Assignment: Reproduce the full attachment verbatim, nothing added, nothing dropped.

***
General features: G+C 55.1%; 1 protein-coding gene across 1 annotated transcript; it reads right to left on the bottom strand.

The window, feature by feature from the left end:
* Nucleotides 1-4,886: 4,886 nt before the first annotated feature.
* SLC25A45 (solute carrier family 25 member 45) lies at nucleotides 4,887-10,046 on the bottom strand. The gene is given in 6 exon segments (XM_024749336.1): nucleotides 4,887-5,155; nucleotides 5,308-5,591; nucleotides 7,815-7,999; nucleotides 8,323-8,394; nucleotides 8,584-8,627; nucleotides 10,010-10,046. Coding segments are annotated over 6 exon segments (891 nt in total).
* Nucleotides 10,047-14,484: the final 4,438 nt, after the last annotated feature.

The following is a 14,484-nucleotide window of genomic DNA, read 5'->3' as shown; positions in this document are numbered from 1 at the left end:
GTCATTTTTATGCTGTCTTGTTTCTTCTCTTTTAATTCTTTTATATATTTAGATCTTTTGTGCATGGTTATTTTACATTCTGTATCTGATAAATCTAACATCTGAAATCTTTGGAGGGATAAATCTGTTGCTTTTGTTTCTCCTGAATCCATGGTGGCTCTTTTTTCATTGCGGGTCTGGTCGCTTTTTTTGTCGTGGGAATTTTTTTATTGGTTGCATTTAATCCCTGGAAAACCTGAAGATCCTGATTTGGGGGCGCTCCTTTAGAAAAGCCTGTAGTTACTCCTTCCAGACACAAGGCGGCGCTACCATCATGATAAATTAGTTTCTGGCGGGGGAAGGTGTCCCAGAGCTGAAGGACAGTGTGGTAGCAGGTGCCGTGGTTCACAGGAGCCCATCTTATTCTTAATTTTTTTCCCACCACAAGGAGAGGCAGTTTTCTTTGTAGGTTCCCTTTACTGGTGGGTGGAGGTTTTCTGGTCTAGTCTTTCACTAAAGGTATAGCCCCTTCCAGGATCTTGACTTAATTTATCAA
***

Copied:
General features: G+C 55.1%; 1 protein-coding gene across 1 annotated transcript; it reads right to left on the bottom strand.

The window, feature by feature from the left end:
* Nucleotides 1-4,886: 4,886 nt before the first annotated feature.
* SLC25A45 (solute carrier family 25 member 45) lies at nucleotides 4,887-10,046 on the bottom strand. The gene is given in 6 exon segments (XM_024749336.1): nucleotides 4,887-5,155; nucleotides 5,308-5,591; nucleotides 7,815-7,999; nucleotides 8,323-8,394; nucleotides 8,584-8,627; nucleotides 10,010-10,046. Coding segments are annotated over 6 exon segments (891 nt in total).
* Nucleotides 10,047-14,484: the final 4,438 nt, after the last annotated feature.

The following is a 14,484-nucleotide window of genomic DNA, read 5'->3' as shown; positions in this document are numbered from 1 at the left end:
GTCATTTTTATGCTGTCTTGTTTCTTCTCTTTTAATTCTTTTATATATTTAGATCTTTTGTGCATGGTTATTTTACATTCTGTATCTGATAAATCTAACATCTGAAATCTTTGGAGGGATAAATCTGTTGCTTTTGTTTCTCCTGAATCCATGGTGGCTCTTTTTTCATTGCGGGTCTGGTCGCTTTTTTTGTCGTGGGAATTTTTTTATTGGTTGCATTTAATCCCTGGAAAACCTGAAGATCCTGATTTGGGGGCGCTCCTTTAGAAAAGCCTGTAGTTACTCCTTCCAGACACAAGGCGGCGCTACCATCATGATAAATTAGTTTCTGGCGGGGGAAGGTGTCCCAGAGCTGAAGGACAGTGTGGTAGCAGGTGCCGTGGTTCACAGGAGCCCATCTTATTCTTAATTTTTTTCCCACCACAAGGAGAGGCAGTTTTCTTTGTAGGTTCCCTTTACTGGTGGGTGGAGGTTTTCTGGTCTAGTCTTTCACTAAAGGTATAGCCCCTTCCAGGATCTTGACTTAATTTATCAA